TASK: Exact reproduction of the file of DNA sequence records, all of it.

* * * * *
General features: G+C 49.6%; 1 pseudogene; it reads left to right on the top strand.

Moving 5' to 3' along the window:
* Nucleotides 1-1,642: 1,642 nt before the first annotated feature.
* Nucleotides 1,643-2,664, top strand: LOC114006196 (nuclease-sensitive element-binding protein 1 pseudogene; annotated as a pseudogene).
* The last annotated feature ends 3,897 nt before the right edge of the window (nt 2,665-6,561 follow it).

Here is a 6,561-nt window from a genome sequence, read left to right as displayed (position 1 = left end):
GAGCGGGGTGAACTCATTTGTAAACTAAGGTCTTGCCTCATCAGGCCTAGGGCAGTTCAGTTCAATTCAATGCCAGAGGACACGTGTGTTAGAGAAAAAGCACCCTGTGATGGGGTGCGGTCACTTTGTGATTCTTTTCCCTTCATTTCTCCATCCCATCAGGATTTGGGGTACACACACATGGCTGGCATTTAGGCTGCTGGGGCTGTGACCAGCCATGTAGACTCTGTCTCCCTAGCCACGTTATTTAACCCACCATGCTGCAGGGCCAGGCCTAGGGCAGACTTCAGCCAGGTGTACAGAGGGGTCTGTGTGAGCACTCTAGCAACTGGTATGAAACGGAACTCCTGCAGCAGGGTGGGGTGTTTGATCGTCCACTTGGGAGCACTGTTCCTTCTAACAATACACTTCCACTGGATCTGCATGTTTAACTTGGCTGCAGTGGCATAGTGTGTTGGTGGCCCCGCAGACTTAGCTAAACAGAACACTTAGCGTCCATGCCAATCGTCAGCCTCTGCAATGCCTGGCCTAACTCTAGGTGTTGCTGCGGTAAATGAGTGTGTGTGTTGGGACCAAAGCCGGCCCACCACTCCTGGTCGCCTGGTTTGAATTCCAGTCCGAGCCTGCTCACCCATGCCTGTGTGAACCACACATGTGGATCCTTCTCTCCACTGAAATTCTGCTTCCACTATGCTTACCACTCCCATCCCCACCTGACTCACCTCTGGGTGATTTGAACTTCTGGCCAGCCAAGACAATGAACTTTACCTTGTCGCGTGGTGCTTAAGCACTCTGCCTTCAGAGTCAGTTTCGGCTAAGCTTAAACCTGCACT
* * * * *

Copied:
General features: G+C 49.6%; 1 pseudogene; it reads left to right on the top strand.

Moving 5' to 3' along the window:
* Nucleotides 1-1,642: 1,642 nt before the first annotated feature.
* Nucleotides 1,643-2,664, top strand: LOC114006196 (nuclease-sensitive element-binding protein 1 pseudogene; annotated as a pseudogene).
* The last annotated feature ends 3,897 nt before the right edge of the window (nt 2,665-6,561 follow it).

Here is a 6,561-nt window from a genome sequence, read left to right as displayed (position 1 = left end):
GAGCGGGGTGAACTCATTTGTAAACTAAGGTCTTGCCTCATCAGGCCTAGGGCAGTTCAGTTCAATTCAATGCCAGAGGACACGTGTGTTAGAGAAAAAGCACCCTGTGATGGGGTGCGGTCACTTTGTGATTCTTTTCCCTTCATTTCTCCATCCCATCAGGATTTGGGGTACACACACATGGCTGGCATTTAGGCTGCTGGGGCTGTGACCAGCCATGTAGACTCTGTCTCCCTAGCCACGTTATTTAACCCACCATGCTGCAGGGCCAGGCCTAGGGCAGACTTCAGCCAGGTGTACAGAGGGGTCTGTGTGAGCACTCTAGCAACTGGTATGAAACGGAACTCCTGCAGCAGGGTGGGGTGTTTGATCGTCCACTTGGGAGCACTGTTCCTTCTAACAATACACTTCCACTGGATCTGCATGTTTAACTTGGCTGCAGTGGCATAGTGTGTTGGTGGCCCCGCAGACTTAGCTAAACAGAACACTTAGCGTCCATGCCAATCGTCAGCCTCTGCAATGCCTGGCCTAACTCTAGGTGTTGCTGCGGTAAATGAGTGTGTGTGTTGGGACCAAAGCCGGCCCACCACTCCTGGTCGCCTGGTTTGAATTCCAGTCCGAGCCTGCTCACCCATGCCTGTGTGAACCACACATGTGGATCCTTCTCTCCACTGAAATTCTGCTTCCACTATGCTTACCACTCCCATCCCCACCTGACTCACCTCTGGGTGATTTGAACTTCTGGCCAGCCAAGACAATGAACTTTACCTTGTCGCGTGGTGCTTAAGCACTCTGCCTTCAGAGTCAGTTTCGGCTAAGCTTAAACCTGCACT